Tag Archives Prayer

Why Do Baha’is Say “Allah’u’Abha” 95 Times? Some Personal Thoughts

Meditation and all things meditative are really close to my heart so I wanted to learn more about the invocation “Allah’u’Abha” which Baha’is say 95 times a day. In this article, I’d like to share some of my thoughts based on what I’ve read in the Baha’i Writings on what “Allah’u’Abha” means, why this meditative practice is carried out every day, why it involves repetition, when it’s said, and why it’s repeated 95 times as opposed to any other number. Continue reading

My Thoughts on the Mystical Dimension of the Baha’i Faith

Mysticism is often a confused term. To many people it conjures up thoughts of the magical and fanciful. However, most mysticism is concerned with experiencing the ultimate truth in life. There have been mystics from many different religions. Some have used the term “God” to signify the ultimate reality while others have used other terms such as the Absolute, Brahman, Nirvana, the Tao. But what seems to underlie all mysticism is the transcendence from everyday experience and attainment of a higher state of being.

Let me say from the outset that I’m certainly no mystic. At best I’m a mystical aspirant, a mystical wannabe. My investigations into the topic are not based on my own personal experience; they are my reflections on the Bahai Writings, which I strive to put into practice. So, I’d like to share my thoughts on the place of mysticism in the Baha’i Faith.  Continue reading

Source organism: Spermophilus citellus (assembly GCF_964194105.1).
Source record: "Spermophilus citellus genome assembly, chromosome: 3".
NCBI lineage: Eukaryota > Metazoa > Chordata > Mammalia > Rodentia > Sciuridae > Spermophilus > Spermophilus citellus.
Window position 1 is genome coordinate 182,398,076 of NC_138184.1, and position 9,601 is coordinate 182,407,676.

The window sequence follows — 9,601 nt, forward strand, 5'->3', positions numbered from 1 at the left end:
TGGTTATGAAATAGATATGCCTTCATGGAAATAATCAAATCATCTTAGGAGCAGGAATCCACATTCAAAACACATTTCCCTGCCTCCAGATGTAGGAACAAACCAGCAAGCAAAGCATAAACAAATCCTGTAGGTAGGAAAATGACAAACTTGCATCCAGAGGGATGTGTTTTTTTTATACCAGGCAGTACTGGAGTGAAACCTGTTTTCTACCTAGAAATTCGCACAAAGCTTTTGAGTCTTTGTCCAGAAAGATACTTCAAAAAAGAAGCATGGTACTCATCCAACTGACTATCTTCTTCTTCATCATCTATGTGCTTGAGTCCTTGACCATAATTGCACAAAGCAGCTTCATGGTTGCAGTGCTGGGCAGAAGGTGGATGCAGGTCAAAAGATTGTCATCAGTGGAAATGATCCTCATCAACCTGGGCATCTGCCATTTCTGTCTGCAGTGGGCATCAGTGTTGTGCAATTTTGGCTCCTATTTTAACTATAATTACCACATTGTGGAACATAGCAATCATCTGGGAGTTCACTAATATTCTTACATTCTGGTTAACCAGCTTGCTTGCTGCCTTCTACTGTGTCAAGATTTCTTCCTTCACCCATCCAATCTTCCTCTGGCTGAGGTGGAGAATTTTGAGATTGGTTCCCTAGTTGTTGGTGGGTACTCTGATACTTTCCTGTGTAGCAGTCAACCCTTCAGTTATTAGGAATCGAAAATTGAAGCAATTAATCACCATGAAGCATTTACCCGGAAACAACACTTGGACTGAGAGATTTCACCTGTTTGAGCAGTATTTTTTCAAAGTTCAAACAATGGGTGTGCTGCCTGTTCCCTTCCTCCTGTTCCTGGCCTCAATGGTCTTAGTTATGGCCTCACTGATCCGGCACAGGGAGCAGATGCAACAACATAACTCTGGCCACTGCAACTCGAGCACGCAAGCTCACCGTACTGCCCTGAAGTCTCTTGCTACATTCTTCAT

Global to Local: How My Online Learning Enriches My Local Community

I call Prince Edward Island off the east coast of Canada home. Recently my community gathered on Zoom to study the 9 May 2020 message from the Universal House of Justice. The letter contains important guidance about navigating through this difficult time, but one particular point struck a chord with me, and I’ve been reflecting on it ever since. The section I’m referring to is this:

…while certain possibilities have been temporarily closed, others have opened up, and new means have emerged for strengthening existing patterns of activity. Flexibility has proven to be an asset, but so has vigilance in ensuring that the primarily local character of community activities is not diluted; efforts to nurture flourishing communities within neighbourhoods and villages and across clusters must continue.

Like most of us, I have embraced a more insular lifestyle in the interest of protecting myself and the more vulnerable members of my community. As someone who lives alone, over the last few months I have joined a few online communities and participated in a number of virtual events. Some are local initiatives: holy day commemorations, Nineteen Day Feasts, devotional gatherings and opportunities to study messages like the May 9 message from the House of Justice; others have been regional—I even attended a Zoom wedding this spring! But many have been international in scope, and while they enrich my life significantly, they also require a considerable investment of time and energy, which begs the question: is my participation online diluting efforts to nurture a flourishing community at the local level? How can I find ways to take what I am learning virtually and use it to invigorate my role within my own community? In exploring these questions, another arose: what exactly am I learning? Perhaps identifying the skills I am developing in these online communities, and what I find so enriching about participating in them will help me to identify practical ways that I can better support local activities too.  Continue reading